Thunder shook the classroom. Students screamed and then screamed louder. Theodore covered his ears but it was not enough. Lightning tore through the ceiling and let in a torrent of rain. The lamps went out and the students vanished. In their place, at the door of the classroom, was a man Theodore knew to be dead. Through the raging storm, Theodore saw the corpse of his father, Lance Grayweather, staring at him.

Theodore woke from his nightmare. He searched for his glasses in panic and tried to make sense of his situation. The first ember glow of dawn peeked through the window. He was alone, sitting in bed. His mind cleared. He was at home at the Ranger Deputy cottage, deep in the Whirlwood forest, right where he was supposed to be. A chill reached up his arm. He climbed out of bed and found the window hanging open. He must’ve left it unlatched again. The nightmare was a fairy dream, and nothing more.


Episode 3 Chapter 2

Oboe hadn’t slept. She was too excited to wake up and go to work. Sitting in her tree, she waited for the sun to finish rising so she could go to the Ranger Deputy office without waking Theo up this time. If she wasn’t careful she’d get on his nerves and then he would have to fire her, and then she’d be all alone again, and then she’d die of loneliness without ever having fulfilled a purpose with her sad and worthless life. That would suck. It was important to be careful.

She squeezed the tree branch under her and thought about all the other ways she could mess up. Theo could have her banished for spilling coffee on paperwork, or thrown in the dungeon for talking too much. She took a deep breath and reminded herself Theo wasn’t like that. It was scary when she told him he was wrong about the Tall Man but afterwards he thanked her for doing it. Theo was good.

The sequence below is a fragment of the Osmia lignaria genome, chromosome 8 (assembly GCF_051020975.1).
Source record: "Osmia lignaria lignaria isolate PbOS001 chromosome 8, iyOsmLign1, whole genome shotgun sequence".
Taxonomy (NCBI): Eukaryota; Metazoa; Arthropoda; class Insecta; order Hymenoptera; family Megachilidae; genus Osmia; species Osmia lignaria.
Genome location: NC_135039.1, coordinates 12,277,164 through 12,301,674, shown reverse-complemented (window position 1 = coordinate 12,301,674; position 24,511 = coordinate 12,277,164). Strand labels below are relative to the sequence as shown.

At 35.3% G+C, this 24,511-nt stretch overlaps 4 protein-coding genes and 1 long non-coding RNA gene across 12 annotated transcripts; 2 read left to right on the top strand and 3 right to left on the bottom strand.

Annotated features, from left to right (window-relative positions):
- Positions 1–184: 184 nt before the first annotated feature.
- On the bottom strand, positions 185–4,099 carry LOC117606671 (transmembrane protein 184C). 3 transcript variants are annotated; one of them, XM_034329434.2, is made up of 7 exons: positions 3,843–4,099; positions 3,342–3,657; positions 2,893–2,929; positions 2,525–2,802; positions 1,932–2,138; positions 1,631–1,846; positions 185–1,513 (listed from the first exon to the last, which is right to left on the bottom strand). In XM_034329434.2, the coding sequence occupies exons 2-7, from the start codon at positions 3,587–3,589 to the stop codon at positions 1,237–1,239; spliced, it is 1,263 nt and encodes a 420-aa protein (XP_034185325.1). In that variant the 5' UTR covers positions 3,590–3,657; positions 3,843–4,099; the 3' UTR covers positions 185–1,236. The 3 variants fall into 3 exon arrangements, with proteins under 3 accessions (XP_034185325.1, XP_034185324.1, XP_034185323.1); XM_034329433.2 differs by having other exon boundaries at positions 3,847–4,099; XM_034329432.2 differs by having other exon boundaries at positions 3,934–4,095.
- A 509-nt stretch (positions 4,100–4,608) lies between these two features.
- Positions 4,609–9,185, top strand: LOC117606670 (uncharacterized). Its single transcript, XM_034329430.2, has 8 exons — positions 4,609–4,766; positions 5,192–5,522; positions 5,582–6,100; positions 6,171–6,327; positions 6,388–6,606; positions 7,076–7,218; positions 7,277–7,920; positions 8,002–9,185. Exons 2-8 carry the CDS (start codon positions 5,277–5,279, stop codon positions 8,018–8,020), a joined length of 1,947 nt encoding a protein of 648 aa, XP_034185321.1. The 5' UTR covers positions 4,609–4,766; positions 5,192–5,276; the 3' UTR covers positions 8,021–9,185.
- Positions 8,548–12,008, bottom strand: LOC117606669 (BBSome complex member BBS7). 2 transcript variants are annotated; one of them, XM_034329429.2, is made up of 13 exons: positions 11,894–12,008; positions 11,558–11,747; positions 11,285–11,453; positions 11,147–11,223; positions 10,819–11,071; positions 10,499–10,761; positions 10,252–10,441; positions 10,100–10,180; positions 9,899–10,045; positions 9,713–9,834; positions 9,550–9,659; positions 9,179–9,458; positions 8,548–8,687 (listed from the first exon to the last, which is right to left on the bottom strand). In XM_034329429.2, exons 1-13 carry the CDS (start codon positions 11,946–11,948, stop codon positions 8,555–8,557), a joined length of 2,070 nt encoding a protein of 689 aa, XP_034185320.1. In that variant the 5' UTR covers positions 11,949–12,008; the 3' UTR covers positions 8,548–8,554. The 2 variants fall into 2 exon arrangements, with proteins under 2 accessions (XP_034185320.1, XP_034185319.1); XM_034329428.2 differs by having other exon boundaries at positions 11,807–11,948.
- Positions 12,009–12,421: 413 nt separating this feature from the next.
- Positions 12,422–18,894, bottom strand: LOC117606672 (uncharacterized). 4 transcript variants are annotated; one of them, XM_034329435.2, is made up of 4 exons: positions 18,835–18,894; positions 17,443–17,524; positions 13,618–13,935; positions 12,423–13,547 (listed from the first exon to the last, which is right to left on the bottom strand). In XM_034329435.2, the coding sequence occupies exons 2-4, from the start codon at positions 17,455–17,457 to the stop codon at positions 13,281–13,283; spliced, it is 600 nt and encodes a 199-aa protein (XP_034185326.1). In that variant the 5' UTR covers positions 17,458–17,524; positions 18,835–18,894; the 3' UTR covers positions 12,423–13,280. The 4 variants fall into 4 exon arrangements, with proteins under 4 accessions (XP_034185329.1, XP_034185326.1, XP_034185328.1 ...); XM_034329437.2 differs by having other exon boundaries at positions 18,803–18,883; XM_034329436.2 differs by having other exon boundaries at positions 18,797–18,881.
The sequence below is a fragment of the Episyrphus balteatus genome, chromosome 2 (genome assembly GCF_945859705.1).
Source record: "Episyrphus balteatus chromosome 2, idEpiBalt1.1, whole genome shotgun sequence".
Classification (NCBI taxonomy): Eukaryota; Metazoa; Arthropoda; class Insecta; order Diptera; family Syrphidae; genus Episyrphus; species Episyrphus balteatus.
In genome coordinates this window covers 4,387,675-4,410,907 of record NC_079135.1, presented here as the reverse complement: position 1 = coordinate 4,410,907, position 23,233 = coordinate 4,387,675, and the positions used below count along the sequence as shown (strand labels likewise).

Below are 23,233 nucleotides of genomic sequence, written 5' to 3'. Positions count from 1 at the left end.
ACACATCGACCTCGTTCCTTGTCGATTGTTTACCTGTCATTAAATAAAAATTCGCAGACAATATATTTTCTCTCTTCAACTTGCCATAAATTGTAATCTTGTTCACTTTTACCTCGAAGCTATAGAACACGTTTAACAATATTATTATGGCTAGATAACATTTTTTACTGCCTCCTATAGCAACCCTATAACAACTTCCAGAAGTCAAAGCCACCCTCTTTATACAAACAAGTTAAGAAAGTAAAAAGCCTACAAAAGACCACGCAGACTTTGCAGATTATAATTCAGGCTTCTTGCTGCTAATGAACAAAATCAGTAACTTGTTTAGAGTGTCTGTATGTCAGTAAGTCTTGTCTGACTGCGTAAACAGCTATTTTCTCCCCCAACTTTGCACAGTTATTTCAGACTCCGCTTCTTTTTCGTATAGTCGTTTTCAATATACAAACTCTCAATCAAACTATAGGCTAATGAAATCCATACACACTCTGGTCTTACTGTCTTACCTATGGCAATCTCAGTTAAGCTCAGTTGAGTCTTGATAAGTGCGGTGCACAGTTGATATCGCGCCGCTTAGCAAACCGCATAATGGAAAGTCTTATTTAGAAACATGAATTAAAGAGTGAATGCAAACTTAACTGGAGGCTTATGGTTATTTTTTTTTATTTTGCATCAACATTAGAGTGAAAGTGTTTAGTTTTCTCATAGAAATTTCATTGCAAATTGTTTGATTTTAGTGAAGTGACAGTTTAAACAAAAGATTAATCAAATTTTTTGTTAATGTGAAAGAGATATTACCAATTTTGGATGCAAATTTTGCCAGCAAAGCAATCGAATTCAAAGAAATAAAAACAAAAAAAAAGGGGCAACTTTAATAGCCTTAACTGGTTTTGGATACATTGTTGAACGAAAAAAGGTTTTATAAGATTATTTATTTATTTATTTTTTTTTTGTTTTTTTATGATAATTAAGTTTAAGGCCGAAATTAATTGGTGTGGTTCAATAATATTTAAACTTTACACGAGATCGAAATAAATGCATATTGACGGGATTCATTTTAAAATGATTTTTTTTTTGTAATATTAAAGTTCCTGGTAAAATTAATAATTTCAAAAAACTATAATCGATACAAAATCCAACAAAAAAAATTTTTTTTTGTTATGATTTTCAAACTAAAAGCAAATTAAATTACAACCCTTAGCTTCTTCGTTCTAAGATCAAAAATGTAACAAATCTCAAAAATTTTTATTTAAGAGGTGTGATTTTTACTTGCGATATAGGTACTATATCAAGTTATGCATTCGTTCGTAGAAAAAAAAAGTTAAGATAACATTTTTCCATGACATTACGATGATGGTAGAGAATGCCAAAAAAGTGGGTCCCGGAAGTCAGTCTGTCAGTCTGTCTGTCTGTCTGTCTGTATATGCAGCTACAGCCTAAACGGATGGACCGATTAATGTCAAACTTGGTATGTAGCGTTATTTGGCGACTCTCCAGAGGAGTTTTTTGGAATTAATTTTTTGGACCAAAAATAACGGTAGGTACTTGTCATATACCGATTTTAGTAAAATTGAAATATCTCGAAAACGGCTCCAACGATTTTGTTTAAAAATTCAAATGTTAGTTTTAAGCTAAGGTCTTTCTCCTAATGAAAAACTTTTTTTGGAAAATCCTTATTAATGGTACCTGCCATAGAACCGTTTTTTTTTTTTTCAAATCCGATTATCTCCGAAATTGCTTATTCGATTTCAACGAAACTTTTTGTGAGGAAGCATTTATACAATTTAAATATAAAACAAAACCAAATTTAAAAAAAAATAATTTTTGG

She dropped onto the grass. The sun was taking forever to come up. Antsy, she tried to think of the sorts of things she did before Theo came to the Whirlwood. She was already stewing in anxiety, so that was out. It was too cold to swim. The only other thing she was good at was wandering around aimlessly. There was plenty of time to forage for food, though she wasn’t really hungry. Maybe she could bring something for Theo to eat instead. Humans liked meat best, right? It was hard to catch animals in the Whirlwood who couldn’t talk, though.

Something else she spent a lot of time doing was trying to make friends, but that never went well. Other creatures always got cold and distant the moment they realized what she was. That’s why it was nice being around Theo. Other creatures had to talk to her then. She wished they would just do that all the time.

At least she had Thistle. Thistle was a good best friend, but he hadn’t been home the past few days. Maybe he needed space. He got grumpy when she visited too much.

Oboe looked up, and realized the sun was up. She had spent so much time wondering what to do that it was almost time for the office to open. Giddiness welled up inside her. If she took her time walking there, she would arrive just in time to start work.

Sprinting the whole way, she wondered what kind of adventures they would have today. Would they stop a militant Red Cap uprising? Help squirrels fill out pages of paperwork? Fight some trolls, just because? She burst through the front door of the cottage, too excited to find out.

“I’m here!” Oboe said, out of breath. “I’m ready to start working!!”

Theo stared at her. He was wearing his bed clothes, sitting with a book on his lap, in the middle of sipping some coffee. He set the mug down.

“Uh, good morning Oboe,” he said. “What are you doing here?”

She blinked. “Huh? What do you mean? The sun is over the trees! That means the office is open and it’s time to help all the Whirlwood creatures!”

He slipped a bookmark into the volume he was reading and gave her a sheepish smile. “You do know that it’s our day off, don’t you?”

Oboe stood there, dumbstruck. “What?”

“There’s no work today. You can relax.”

“What??” This was a catastrophe. “Then what am I supposed to do all day?”

“Whatever you like,” Theo said.

All the anxiety Oboe felt that morning came rushing back. She could not imagine anything more boring and awful than spending the day by herself. “If I can do whatever I want, can’t I just work here instead?”

Theo raised an eyebrow. “That’s not how it works. Everyone needs time to rest, it’s mandated by the state.”

Oboe didn’t want to rest. She wanted to help Theo do important things. This job made her feel better about herself than anything before in her life. “If I can’t work, can I at least hang out here with you?”